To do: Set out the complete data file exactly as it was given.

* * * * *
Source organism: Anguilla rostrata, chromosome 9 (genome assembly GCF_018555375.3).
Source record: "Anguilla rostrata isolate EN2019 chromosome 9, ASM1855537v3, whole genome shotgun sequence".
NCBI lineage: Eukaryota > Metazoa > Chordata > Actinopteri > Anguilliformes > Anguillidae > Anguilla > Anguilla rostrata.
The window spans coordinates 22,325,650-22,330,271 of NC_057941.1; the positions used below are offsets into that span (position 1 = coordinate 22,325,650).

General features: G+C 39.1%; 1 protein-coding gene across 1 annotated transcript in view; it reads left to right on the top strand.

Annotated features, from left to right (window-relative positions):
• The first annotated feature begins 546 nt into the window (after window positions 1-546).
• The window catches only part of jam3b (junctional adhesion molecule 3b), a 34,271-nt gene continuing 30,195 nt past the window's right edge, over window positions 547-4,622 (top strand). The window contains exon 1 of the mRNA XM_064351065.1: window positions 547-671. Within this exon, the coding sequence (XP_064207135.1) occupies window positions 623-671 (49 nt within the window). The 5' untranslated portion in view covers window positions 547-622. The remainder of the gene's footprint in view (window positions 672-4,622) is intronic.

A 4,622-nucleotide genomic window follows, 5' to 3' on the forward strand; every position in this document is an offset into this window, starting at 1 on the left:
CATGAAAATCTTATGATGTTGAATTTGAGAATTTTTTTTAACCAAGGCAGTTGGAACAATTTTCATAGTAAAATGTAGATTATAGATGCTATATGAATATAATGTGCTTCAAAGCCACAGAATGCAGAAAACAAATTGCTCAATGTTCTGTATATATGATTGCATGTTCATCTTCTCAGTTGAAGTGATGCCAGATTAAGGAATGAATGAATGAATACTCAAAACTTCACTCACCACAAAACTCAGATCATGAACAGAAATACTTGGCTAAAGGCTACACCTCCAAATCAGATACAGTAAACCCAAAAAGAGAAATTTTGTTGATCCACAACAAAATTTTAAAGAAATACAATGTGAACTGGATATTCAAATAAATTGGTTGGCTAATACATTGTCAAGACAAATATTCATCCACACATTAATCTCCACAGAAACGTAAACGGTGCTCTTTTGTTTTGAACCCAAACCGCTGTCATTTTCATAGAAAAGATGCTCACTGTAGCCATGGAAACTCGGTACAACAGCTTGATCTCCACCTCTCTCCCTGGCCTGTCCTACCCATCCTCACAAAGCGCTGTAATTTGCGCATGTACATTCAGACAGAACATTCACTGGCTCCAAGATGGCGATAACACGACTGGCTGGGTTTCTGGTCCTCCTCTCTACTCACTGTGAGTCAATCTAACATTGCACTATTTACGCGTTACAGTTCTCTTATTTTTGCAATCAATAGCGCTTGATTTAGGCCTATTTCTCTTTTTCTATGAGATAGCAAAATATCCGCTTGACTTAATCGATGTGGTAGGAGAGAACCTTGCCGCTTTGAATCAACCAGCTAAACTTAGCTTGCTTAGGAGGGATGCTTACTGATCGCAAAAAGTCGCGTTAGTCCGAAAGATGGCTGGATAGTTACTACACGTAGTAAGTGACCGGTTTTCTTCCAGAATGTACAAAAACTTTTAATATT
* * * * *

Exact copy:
Source organism: Anguilla rostrata, chromosome 9 (genome assembly GCF_018555375.3).
Source record: "Anguilla rostrata isolate EN2019 chromosome 9, ASM1855537v3, whole genome shotgun sequence".
NCBI lineage: Eukaryota > Metazoa > Chordata > Actinopteri > Anguilliformes > Anguillidae > Anguilla > Anguilla rostrata.
The window spans coordinates 22,325,650-22,330,271 of NC_057941.1; the positions used below are offsets into that span (position 1 = coordinate 22,325,650).

General features: G+C 39.1%; 1 protein-coding gene across 1 annotated transcript in view; it reads left to right on the top strand.

Annotated features, from left to right (window-relative positions):
• The first annotated feature begins 546 nt into the window (after window positions 1-546).
• The window catches only part of jam3b (junctional adhesion molecule 3b), a 34,271-nt gene continuing 30,195 nt past the window's right edge, over window positions 547-4,622 (top strand). The window contains exon 1 of the mRNA XM_064351065.1: window positions 547-671. Within this exon, the coding sequence (XP_064207135.1) occupies window positions 623-671 (49 nt within the window). The 5' untranslated portion in view covers window positions 547-622. The remainder of the gene's footprint in view (window positions 672-4,622) is intronic.

A 4,622-nucleotide genomic window follows, 5' to 3' on the forward strand; every position in this document is an offset into this window, starting at 1 on the left:
CATGAAAATCTTATGATGTTGAATTTGAGAATTTTTTTTAACCAAGGCAGTTGGAACAATTTTCATAGTAAAATGTAGATTATAGATGCTATATGAATATAATGTGCTTCAAAGCCACAGAATGCAGAAAACAAATTGCTCAATGTTCTGTATATATGATTGCATGTTCATCTTCTCAGTTGAAGTGATGCCAGATTAAGGAATGAATGAATGAATACTCAAAACTTCACTCACCACAAAACTCAGATCATGAACAGAAATACTTGGCTAAAGGCTACACCTCCAAATCAGATACAGTAAACCCAAAAAGAGAAATTTTGTTGATCCACAACAAAATTTTAAAGAAATACAATGTGAACTGGATATTCAAATAAATTGGTTGGCTAATACATTGTCAAGACAAATATTCATCCACACATTAATCTCCACAGAAACGTAAACGGTGCTCTTTTGTTTTGAACCCAAACCGCTGTCATTTTCATAGAAAAGATGCTCACTGTAGCCATGGAAACTCGGTACAACAGCTTGATCTCCACCTCTCTCCCTGGCCTGTCCTACCCATCCTCACAAAGCGCTGTAATTTGCGCATGTACATTCAGACAGAACATTCACTGGCTCCAAGATGGCGATAACACGACTGGCTGGGTTTCTGGTCCTCCTCTCTACTCACTGTGAGTCAATCTAACATTGCACTATTTACGCGTTACAGTTCTCTTATTTTTGCAATCAATAGCGCTTGATTTAGGCCTATTTCTCTTTTTCTATGAGATAGCAAAATATCCGCTTGACTTAATCGATGTGGTAGGAGAGAACCTTGCCGCTTTGAATCAACCAGCTAAACTTAGCTTGCTTAGGAGGGATGCTTACTGATCGCAAAAAGTCGCGTTAGTCCGAAAGATGGCTGGATAGTTACTACACGTAGTAAGTGACCGGTTTTCTTCCAGAATGTACAAAAACTTTTAATATT